Okay. Well first of all, I’m just going to say that we should think about what Shakespeare said, which is, “A rose is but a rose by any other name.” When it comes to sugar and all the different kinds of sugar, basically you need to think about them in much the same way, with a few exceptions. Unlike fat, there’s trans fats, saturated fat, monounsaturated, polyunsaturated, all have profoundly different effects on your biology. Sugar is sugar is sugar. Whether it’s from honey or maple syrup, or whether it’s from brown sugar or from refined sugar or sucanat or whatever. All kinds of raw cane sugar, whatever, whatever, whatever, whatever. It’s all pretty much the same.

Dr. Mark Hyman:
I’m going to give you a caveat around that. So, that’s really important to understand. You need to think about it as pretty much equivalent, with a couple of exceptions. One is fructose. Now, fructose is a naturally occurring sugar. It’s combined in table sugar with glucose, with a powerful bond. When you have high fructose corn syrup, it contains glucose and fructose, but there is more of fructose. Up to 55 to 75% of the, for example, high fructose corn syrup, will be fructose, but it’s free fructose. It’s liberated. It’s easily, quickly absorbed.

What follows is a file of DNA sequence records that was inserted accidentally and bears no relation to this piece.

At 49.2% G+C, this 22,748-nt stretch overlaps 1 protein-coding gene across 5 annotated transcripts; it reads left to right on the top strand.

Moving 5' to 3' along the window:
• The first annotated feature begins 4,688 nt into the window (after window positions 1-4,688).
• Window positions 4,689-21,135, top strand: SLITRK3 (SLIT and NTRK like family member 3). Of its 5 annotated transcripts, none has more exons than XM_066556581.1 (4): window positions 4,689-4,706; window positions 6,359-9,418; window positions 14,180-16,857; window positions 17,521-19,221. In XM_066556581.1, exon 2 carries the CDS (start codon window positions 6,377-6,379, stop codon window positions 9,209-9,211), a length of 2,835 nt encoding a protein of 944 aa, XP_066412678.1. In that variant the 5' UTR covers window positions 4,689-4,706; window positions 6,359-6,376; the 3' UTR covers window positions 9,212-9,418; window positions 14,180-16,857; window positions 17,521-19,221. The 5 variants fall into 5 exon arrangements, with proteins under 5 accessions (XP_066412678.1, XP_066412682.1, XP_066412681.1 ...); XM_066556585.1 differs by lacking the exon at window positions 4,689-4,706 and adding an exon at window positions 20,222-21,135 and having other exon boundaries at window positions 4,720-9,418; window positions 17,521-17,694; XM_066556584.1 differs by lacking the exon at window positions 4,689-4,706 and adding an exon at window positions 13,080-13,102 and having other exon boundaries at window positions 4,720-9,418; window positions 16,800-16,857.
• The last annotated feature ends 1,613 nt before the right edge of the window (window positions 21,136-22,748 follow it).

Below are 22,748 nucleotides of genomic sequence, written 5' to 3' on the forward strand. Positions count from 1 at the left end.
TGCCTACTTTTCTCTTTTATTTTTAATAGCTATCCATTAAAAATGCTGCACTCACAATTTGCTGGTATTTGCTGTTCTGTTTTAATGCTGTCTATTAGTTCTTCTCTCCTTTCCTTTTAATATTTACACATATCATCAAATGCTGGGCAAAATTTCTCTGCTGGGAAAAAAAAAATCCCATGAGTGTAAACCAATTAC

Dr. Mark Hyman:
And then when you have fruit juice or you have soda or you have things with high corn syrup, it creates really profound changes in your liver that causes fatty liver, raises your triglycerides. It doesn’t raise your insulin level, it doesn’t raise your blood sugar directly, but it will do it indirectly, and it will lead to even worse downstream consequences. So, it’s probably the most evil thing you could be consuming is high fructose corn syrup. That’s a never consumed food. If I see anything with high fructose corn syrup, I never stick it in my mouth.